the only easy day was yesterday

Sunday, July 15, 2007

To laugh, or not to laugh?

There's a commercial running for an espn cell phone sports updater at the moment that poses to me a tough question. If you aren't familiar with the commercial the gist is: a man is being interviewed as if he had just finished some sort of professional sport, when in actuality he was at his daughters ballet recital watching sports updates on his cell phone - when asked if experience played a part in his performance he responds "Yea, we've been to two dance recitals this year; you really learn from that kind of boredom". The question it poses - which I may myself have an answer for, but nonetheless think it's a topic worth discussing - is whether this commercial is cementing bad ideas in the minds of the people who see it, or if the the commedy should be appreciated - it is pretty well done, i just don't know if I should laugh. On the one hand, I don't care much for ballet, so it does bore me and I wouldn't much want my daughter participating in such an activity unless she had a full appreciation of the process and evolution of the art of dancing and how ballet came to be and still wanted to do it, but she would be six and not have nearly the brain capacity for that. On the other hand at face value, which is what the subconscious of the morons of the world will absorb, it is teaching people not to appreciate the actions of our fellow human beings, the creations and the doings of our children; teaching us to write them off as boring unless it fits into our own slim and dogmatic perspective. Is it good, or bad?

6 comments:

The W said...

Obviously the commercial is written for what the network considers its audience, ultra sport fans that are by and large male. I have not seen the commercial, however it does not sound too different from almost every beer commercial I am hit with when watching football (or tv in general). Think about the Coors commercial with the color changing wrapper. (it turns blue when its cold enough to enjoy). Remember how the dude in the commercial’s wife it doing a pregnancy test in the other room and they both yell "its blue" at the same time, pissing off the wife and ending with her locking herself in the bathroom.

This like your espn alert commercial can only be seen as funny because of its mook like quality. Of course you shouldn't laugh. It's hard, but really there’s nothing funny about the degeneration of American culture (as well as a respect for humanity and everything else that is not, by it’s nature, a commodity) for profit. What makes one want to laugh is the social acceptability of such advertisements that portrait a world that reflects the "typical" espn viewer’s most selfish of inner thoughts (id), which (as sold to you by espn and its sponsors) consists of beer and sports on the least intellectual of levels. These ads are designed by those who destroy culture to draw your attention (and hopefully buy their product), thus it might be hard to resist their pull (as the advertisers have spent much more time carefully scripting their focused filth on their model average espn viewer than the average espn viewer has spent thinking about the advertiser’s real message).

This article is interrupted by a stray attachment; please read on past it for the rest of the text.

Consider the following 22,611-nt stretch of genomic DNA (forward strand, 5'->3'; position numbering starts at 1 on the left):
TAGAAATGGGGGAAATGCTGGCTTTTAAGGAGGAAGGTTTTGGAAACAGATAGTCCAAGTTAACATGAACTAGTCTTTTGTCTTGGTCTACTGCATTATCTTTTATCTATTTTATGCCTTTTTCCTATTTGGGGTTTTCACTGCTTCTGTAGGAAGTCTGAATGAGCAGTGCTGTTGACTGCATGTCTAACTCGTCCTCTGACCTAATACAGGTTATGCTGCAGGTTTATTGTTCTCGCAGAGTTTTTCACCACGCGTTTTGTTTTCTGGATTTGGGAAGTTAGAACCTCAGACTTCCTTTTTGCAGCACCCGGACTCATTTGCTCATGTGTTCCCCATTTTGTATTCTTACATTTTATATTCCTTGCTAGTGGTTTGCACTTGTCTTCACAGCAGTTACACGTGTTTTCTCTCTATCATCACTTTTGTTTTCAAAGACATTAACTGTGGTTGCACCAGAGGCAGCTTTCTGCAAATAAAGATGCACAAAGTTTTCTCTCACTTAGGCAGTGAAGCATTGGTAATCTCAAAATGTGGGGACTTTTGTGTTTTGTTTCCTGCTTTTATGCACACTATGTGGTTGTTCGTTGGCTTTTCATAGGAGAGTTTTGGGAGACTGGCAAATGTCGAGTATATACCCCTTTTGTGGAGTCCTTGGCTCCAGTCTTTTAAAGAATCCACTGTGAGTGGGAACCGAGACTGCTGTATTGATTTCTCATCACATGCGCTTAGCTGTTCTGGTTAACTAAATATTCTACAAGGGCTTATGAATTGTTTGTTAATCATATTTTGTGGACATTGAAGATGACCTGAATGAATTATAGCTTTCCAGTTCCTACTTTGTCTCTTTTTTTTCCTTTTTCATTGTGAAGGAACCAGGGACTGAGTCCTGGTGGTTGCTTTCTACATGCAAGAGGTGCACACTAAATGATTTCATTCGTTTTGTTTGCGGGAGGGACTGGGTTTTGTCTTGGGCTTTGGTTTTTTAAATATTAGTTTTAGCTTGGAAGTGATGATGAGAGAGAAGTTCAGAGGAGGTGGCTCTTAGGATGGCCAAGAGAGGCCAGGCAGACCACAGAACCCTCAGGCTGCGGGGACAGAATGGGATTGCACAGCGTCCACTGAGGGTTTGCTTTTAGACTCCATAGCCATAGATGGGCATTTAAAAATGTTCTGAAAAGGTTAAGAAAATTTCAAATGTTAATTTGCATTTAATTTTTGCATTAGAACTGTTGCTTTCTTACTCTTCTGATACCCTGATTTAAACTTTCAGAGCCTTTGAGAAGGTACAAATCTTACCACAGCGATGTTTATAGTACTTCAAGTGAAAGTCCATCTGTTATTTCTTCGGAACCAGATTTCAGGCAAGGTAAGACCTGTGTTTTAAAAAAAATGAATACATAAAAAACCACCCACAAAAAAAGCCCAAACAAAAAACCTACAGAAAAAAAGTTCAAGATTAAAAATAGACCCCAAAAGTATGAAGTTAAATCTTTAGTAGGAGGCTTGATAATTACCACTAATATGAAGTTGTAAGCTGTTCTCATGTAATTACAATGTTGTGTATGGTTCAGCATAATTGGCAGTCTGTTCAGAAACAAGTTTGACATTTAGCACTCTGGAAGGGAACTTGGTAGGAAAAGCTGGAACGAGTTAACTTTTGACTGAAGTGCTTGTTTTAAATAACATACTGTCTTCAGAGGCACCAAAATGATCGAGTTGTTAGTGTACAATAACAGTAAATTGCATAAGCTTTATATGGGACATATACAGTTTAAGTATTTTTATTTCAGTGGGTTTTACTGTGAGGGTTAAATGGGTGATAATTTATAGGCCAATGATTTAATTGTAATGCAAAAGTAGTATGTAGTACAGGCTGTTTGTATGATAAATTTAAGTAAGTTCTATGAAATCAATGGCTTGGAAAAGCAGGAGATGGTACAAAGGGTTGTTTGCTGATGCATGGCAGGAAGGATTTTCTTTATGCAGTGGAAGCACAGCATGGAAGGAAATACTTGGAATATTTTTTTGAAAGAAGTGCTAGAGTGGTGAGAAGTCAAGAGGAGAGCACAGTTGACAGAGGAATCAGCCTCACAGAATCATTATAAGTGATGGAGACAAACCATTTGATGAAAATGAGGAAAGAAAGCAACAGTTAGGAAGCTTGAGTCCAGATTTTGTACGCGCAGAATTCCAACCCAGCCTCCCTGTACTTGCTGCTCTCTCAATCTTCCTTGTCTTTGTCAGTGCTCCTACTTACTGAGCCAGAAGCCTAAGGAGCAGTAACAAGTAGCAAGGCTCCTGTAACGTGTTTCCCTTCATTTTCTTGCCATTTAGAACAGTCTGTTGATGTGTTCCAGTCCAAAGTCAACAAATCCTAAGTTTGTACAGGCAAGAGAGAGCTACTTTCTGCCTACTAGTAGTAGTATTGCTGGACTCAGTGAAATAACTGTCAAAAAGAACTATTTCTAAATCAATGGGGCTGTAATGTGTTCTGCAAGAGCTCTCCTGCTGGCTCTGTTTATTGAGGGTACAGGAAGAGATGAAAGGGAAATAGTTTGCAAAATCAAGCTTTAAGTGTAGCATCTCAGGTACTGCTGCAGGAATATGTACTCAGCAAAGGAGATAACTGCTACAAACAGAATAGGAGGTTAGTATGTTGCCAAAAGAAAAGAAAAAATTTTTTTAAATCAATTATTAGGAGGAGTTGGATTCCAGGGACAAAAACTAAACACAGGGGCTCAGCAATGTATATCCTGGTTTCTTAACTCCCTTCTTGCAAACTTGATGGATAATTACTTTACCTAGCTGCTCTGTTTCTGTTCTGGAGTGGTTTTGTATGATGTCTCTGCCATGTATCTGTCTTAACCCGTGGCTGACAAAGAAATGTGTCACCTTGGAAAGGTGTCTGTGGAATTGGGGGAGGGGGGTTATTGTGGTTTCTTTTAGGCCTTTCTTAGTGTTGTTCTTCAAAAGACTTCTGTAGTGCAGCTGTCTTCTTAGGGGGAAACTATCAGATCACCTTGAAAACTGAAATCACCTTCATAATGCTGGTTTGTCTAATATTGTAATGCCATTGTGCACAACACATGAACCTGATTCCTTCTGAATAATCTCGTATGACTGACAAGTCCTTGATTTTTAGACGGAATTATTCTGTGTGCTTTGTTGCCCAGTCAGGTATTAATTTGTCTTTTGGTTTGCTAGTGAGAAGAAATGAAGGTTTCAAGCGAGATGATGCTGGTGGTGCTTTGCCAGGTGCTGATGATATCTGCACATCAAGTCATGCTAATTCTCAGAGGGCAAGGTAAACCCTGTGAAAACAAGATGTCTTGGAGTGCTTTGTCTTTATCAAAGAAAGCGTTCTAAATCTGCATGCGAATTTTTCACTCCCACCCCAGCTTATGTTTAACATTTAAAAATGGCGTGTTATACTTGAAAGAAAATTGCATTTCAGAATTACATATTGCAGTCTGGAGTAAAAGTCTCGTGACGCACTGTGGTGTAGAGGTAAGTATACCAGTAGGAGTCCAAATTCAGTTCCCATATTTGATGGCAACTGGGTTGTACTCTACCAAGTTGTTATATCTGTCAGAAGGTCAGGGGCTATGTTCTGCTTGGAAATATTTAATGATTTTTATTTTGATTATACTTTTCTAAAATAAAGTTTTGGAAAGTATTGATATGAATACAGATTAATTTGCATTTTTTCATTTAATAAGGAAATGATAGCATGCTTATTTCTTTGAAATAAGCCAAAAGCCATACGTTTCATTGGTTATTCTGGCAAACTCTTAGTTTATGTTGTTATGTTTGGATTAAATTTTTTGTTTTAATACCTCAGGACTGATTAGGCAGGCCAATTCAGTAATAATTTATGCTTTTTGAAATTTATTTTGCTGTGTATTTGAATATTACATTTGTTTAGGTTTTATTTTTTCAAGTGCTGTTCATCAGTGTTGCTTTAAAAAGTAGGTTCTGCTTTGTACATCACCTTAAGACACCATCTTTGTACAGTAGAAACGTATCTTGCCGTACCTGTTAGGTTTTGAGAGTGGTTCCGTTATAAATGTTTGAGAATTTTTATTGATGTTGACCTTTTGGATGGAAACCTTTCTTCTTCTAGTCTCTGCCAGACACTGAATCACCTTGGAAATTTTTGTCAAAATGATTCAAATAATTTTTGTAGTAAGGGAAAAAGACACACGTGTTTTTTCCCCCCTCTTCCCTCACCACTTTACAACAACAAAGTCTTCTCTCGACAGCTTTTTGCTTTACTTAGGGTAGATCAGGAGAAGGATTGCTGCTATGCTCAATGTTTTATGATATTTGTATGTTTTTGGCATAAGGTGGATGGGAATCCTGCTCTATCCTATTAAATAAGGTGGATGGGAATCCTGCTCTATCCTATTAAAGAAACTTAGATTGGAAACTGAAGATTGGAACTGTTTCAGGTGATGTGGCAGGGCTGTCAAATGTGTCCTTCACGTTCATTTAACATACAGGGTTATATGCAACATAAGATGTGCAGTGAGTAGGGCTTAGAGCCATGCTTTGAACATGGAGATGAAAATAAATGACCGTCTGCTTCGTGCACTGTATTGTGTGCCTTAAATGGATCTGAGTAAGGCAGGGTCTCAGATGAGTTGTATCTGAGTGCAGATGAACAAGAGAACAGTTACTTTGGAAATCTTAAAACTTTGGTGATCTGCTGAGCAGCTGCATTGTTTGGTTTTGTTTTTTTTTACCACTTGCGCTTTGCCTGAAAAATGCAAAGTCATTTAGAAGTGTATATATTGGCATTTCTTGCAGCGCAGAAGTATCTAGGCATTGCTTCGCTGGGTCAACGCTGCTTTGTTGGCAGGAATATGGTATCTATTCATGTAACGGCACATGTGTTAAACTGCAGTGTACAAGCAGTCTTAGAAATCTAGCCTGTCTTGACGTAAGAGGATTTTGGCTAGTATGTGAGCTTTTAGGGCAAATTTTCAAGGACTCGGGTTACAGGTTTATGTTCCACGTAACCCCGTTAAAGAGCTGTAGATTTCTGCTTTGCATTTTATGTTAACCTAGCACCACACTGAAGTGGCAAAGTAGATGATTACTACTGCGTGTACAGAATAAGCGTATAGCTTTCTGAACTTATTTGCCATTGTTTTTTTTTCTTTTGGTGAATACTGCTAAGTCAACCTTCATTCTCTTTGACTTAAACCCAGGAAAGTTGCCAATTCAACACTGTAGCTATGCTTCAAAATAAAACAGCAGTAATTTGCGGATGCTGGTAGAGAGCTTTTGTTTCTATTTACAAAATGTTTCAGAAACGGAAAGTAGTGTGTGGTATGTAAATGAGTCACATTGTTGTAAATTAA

Bottom Line: Don't laugh, unless its Halloween and your a pawn.

Jasper said...

I couldn't agree more with why I shouldn't laugh, but it may not be giving it a fair say. I'm no one to assume anything, including the intentions and thoughts of this person in a commercial; if I want people to think for themselves it would be out of line for me to assume that they do not. Given that this man is thinking for himself and knows full well and has his own educated opinions on the usefullness of his daughters ballet and decides that it bores him, I cannot deny the well played nature of the commercial; the comic timing is excellent. But for me I can't argue, the effects that it has in further cementing the assumptions it does in the minds of the ignorant Americans who don't bother to think for themselves is inexcusable.

The W said...

Don't confuse fiction from reality. The man in the commercial is only real as an actor. As a character in a commercial, he is undeveloped and therefore less-than-human. He is a shadow upon a shadow. Don't flatter the industry of falsities with being capable of re-creating man in his full capacity. Even the most delveloped characters are only characters, not men.

The W said...

The commercial, though we are fully aware of a characters inability to represent reality, is meant to represent a 'real life' situation, I looked at this as theoretical - if this were a real situation, would it be funny. I wouldn't care if I laughed or not at a less-than-real situation because it wouldn't pertain to my very real morality. I meant the thought to be in consideration of if a real man being observed by the populus of America were to be that disrespectful of the achievements of his own offspring, would it be funny because I agree that ballet is useless to a child, or would it be dispicable because he is disrespecting a persons effort towards something in life - in both situations, respecting that the man is educated in the sense that he is a self-thinking person and has decided for himself that he does not ballet for his daughter. Now, obviously it is unhealthy for the community in many ways to support such behavior when people are as ignorant to what they are exposed to as they are, but in an ideal situation where people are able and willing to think for themsleves - which I am not in the position to say that they don't, even though it's fairly apparent that they don't - it would be fine, in fact it's a place that I'd love to see us at. But until people wake up I, unfortunatly, cannot laugh.

The W said...

*note: Jasper was logged in as me on that last post...

Jasper said...

Haha that's my bad I forgot you were on my computer before...